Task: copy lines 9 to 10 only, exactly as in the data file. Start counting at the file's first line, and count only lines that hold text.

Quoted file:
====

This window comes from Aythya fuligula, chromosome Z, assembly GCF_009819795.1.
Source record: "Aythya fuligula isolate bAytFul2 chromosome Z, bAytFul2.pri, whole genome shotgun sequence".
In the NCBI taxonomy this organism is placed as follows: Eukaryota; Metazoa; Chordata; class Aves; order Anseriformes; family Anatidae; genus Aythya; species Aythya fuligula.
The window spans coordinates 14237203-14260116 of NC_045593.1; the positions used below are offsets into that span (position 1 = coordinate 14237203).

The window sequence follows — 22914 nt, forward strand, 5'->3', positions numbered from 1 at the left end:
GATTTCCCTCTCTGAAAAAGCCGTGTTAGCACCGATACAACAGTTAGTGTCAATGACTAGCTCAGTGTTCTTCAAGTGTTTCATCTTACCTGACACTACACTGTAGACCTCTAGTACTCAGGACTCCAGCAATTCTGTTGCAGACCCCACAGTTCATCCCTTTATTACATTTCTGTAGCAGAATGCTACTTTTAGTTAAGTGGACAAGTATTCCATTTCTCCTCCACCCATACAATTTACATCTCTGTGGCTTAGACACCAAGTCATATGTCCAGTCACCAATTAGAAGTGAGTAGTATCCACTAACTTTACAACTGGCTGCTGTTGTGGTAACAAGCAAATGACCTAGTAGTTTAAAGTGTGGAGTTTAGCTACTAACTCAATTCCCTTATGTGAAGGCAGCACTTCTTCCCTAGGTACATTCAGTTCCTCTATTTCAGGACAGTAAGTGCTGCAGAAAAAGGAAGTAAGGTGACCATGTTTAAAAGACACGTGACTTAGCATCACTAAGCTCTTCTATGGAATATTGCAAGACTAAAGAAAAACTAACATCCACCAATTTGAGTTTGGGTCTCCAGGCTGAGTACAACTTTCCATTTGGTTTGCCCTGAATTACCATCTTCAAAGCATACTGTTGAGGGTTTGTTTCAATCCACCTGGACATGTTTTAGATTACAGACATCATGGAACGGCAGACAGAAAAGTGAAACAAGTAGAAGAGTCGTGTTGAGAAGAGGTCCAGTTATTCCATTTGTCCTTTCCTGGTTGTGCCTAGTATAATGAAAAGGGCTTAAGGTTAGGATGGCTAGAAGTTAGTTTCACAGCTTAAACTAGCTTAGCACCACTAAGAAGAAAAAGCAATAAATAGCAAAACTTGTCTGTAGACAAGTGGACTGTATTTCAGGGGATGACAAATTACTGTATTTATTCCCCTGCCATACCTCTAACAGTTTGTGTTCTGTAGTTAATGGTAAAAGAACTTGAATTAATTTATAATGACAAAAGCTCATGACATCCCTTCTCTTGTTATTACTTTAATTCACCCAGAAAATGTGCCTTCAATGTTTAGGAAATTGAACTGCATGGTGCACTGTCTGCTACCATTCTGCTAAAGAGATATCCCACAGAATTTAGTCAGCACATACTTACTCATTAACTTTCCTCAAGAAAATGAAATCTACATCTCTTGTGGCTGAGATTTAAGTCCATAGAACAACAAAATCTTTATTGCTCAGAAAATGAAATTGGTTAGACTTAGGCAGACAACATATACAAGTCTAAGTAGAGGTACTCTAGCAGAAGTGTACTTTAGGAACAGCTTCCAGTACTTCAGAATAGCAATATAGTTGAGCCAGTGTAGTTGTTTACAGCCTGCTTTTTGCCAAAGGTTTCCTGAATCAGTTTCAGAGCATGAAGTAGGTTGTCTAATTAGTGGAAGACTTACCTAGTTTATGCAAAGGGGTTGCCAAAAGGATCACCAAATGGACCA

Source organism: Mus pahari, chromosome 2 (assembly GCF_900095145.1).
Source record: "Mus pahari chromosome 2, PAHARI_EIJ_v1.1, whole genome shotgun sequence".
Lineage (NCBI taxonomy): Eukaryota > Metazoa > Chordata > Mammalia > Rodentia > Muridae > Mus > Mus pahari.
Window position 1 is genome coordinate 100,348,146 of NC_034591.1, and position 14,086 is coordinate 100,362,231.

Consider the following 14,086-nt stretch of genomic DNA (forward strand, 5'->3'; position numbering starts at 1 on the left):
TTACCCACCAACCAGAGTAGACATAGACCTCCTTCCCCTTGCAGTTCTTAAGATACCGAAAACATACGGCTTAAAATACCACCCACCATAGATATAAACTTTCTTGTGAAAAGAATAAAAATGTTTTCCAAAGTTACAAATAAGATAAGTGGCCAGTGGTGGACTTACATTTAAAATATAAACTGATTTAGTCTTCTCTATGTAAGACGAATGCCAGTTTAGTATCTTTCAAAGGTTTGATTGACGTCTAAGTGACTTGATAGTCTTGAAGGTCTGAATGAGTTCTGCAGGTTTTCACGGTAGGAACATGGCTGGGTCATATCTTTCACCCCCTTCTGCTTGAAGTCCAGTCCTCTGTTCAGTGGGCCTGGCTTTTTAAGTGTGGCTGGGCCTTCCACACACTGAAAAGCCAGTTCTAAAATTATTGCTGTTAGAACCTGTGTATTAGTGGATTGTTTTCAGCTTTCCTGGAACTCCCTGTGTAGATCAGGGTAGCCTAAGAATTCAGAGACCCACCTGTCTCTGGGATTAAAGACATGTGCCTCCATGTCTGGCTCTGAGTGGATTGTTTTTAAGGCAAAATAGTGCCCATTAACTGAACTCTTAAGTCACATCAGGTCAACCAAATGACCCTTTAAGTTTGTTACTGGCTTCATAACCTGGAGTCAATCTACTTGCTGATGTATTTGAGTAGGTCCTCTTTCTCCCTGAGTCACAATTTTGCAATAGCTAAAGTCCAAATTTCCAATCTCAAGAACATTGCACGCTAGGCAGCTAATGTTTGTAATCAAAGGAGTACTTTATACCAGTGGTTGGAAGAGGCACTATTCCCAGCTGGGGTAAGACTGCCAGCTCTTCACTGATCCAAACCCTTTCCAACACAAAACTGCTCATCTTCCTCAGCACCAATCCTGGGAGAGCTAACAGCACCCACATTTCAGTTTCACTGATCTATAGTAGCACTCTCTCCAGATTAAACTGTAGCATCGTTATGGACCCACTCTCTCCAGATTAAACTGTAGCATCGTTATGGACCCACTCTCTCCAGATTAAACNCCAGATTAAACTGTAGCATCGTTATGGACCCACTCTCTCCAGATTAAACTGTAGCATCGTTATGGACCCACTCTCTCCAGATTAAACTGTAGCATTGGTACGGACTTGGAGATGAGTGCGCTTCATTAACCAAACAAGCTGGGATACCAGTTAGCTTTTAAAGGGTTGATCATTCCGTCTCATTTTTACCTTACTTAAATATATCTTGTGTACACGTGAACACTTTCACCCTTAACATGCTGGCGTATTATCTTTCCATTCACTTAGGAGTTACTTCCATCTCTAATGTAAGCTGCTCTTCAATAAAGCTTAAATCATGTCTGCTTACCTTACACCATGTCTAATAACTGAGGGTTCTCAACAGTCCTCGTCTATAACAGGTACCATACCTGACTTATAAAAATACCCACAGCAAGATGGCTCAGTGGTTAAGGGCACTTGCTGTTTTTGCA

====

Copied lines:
Lineage (NCBI taxonomy): Eukaryota > Metazoa > Chordata > Mammalia > Rodentia > Muridae > Mus > Mus pahari.
Window position 1 is genome coordinate 100,348,146 of NC_034591.1, and position 14,086 is coordinate 100,362,231.